America is becoming peculiarly resistant to the poor trying to get out of the trap. I used to talk to a Russian couple in a nearby town who went through blue-city hell and impoverished themselves for the paperwork required to open a dumpling shop. They knew they had a good product — those things are addictive — and they were both up at 4:00 am to have dumplings stuffed, parboiled and ready to fry by 9:00. They literally couldn’t make enough food for the appetites of all those yuppies who showed up at the dutch door to place their orders.
The hole-in-the-wall decrepit 6×12 foot stand-alone shack close by a church parking lot had no room for the pregnant wife to sit down, so she’d sit on a folding chair against the western side of the building, enjoying the sun. By 2:00 p.m., they’d be closed for the day, every dumpling sold. I’d watch her limp off, holding her aching back.
Two years later, they were in large, upscale and airy space two blocks away and their little boy toddled around picking up papers…
For space’s sake, I’ll give you the link to this next one. But please read it — a case study of a pet peeve of many people who find the obsessive need to credentialize even the simplest tasks to be one of the most egregious of regulatory sins: This judge’s ruling will warm your heart:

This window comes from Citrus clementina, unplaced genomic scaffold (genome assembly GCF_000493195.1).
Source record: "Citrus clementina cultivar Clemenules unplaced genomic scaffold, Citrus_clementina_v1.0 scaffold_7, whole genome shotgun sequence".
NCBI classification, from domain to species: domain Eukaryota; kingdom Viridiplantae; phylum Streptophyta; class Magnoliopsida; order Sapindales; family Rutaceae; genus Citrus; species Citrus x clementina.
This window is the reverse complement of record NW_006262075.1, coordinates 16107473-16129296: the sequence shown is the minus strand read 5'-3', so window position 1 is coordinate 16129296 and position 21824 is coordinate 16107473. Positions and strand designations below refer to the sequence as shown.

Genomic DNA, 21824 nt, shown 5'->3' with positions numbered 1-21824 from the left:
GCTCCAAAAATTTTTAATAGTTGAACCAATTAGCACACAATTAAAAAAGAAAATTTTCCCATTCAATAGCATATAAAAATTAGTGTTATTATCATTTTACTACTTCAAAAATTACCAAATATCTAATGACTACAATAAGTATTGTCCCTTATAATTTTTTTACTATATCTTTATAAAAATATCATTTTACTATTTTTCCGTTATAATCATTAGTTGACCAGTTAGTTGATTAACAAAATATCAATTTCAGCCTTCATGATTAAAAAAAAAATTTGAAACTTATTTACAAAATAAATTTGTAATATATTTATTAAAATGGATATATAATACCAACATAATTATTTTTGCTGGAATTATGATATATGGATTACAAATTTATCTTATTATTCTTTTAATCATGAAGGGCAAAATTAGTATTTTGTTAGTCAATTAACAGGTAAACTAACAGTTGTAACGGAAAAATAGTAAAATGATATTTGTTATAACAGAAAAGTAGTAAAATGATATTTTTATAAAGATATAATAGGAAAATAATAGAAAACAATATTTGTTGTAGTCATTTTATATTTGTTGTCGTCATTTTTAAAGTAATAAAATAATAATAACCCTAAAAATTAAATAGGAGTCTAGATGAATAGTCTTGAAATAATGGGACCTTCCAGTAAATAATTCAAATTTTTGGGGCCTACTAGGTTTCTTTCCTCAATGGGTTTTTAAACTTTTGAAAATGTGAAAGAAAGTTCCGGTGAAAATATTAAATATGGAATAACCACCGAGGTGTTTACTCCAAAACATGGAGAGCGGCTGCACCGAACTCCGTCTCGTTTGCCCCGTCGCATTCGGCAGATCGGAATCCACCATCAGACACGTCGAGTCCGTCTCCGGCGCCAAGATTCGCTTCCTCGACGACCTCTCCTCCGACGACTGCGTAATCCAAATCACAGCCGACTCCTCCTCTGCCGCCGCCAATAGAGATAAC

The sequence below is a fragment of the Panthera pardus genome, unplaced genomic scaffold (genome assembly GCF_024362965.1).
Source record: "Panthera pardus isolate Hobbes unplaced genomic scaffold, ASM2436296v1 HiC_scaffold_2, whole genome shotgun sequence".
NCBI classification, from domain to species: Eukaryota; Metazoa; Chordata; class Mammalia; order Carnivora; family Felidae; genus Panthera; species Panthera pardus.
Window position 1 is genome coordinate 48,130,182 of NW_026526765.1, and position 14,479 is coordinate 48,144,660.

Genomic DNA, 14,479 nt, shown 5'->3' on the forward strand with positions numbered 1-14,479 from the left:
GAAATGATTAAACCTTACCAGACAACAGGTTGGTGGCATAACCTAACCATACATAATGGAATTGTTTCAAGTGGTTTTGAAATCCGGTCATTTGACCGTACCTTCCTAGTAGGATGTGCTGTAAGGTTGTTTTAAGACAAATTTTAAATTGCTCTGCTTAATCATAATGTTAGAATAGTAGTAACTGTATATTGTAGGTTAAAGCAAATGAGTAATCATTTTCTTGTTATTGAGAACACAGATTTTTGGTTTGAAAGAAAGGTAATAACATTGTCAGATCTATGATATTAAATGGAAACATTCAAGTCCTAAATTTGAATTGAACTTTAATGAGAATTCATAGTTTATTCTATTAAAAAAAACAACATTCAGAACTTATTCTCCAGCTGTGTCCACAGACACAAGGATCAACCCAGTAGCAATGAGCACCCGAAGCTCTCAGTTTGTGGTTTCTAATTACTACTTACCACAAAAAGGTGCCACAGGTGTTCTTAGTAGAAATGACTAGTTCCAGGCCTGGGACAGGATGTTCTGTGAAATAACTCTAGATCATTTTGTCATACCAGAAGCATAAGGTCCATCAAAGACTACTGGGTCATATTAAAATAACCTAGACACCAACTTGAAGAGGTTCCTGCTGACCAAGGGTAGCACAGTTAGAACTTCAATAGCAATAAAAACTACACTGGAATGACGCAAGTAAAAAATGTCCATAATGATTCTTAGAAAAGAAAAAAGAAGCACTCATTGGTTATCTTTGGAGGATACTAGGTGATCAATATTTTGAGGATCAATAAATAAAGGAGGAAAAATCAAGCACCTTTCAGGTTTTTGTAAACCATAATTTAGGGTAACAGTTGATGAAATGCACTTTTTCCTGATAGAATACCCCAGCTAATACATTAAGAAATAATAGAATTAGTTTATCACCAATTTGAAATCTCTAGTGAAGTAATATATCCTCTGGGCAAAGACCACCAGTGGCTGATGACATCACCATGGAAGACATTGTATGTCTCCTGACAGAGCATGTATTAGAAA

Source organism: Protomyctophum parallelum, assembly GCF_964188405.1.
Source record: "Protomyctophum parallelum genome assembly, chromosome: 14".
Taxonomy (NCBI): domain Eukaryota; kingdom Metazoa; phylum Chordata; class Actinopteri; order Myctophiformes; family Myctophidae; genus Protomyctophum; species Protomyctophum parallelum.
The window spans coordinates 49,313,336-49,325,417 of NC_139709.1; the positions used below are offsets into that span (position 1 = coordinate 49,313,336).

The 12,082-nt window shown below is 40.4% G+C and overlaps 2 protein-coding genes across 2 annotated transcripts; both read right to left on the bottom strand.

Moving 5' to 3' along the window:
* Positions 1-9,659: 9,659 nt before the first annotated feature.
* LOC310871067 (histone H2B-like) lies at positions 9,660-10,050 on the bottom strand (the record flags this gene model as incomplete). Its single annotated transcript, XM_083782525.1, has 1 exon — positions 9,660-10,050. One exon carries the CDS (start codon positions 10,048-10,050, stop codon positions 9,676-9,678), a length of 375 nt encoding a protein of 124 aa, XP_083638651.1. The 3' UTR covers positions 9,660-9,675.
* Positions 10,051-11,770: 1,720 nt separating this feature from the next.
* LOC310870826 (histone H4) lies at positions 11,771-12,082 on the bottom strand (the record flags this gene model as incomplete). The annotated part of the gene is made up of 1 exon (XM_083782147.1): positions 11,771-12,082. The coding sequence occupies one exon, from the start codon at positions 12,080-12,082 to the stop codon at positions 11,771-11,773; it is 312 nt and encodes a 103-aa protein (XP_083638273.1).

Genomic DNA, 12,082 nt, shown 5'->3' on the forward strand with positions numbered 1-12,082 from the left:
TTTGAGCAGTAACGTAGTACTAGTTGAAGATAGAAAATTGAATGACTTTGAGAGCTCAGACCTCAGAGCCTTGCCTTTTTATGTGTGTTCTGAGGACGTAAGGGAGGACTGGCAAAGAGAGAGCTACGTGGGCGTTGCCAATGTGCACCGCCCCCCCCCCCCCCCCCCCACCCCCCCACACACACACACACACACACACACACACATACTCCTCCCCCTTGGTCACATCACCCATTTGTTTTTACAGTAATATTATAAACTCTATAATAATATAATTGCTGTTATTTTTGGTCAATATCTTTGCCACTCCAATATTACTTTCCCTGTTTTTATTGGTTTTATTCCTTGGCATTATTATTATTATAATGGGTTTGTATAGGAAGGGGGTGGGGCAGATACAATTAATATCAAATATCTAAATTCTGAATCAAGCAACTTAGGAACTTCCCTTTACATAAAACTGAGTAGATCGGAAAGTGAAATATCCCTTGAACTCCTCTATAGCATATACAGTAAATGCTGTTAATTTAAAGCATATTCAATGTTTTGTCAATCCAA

In a major victory for economic liberty, a federal court ruled late yesterday that Utah’s requirement that hairbraiders have a government-issued cosmetology license is unconstitutional.
And his reasoning is a pleasure to read.
What I’ve saved for last is closest to home. A former bastion of small town common sense, Fauquier County’s Board of Supervisors seems to be trying to kill the wine industry within its boundaries. These rulings are way past irresponsible, into some new level of sadistic “because-we-can” nightmare territory. I’m going with The Washington Examiner’s version because I like their title: “Virginia Vintners Taste the Police State”. Hyperbole? Not if you’re in the wine business up there. And I’m quoting the whole report because it’s important to this state. We are dependent on our wineries for revenue [besides, this writer sounds like me]. The tyrants in upscale Fauquier affect us all in Virginia:
While the Obama administration is busy eviscerating private property rights at the federal level, Republican-controlled Fauquier County, Va., has decided to follow suit in its own way. Fauquier Board of Supervisors recently passed a winery ordinance that tramples private property rights and some fundamental civil liberties. The county, which is located about an hour west of Washington, calls itself an agricultural community. Its scenic, sprawling farmlands have become home to a growing number of wineries. Vintners have discovered that Fauquier climate and rich soil are ideal for growing grapes. Most of the wineries are mom and pop operations. Some, though, have been more creative in marketing, employing more people, and generating revenue. The county thinks such success must be punished.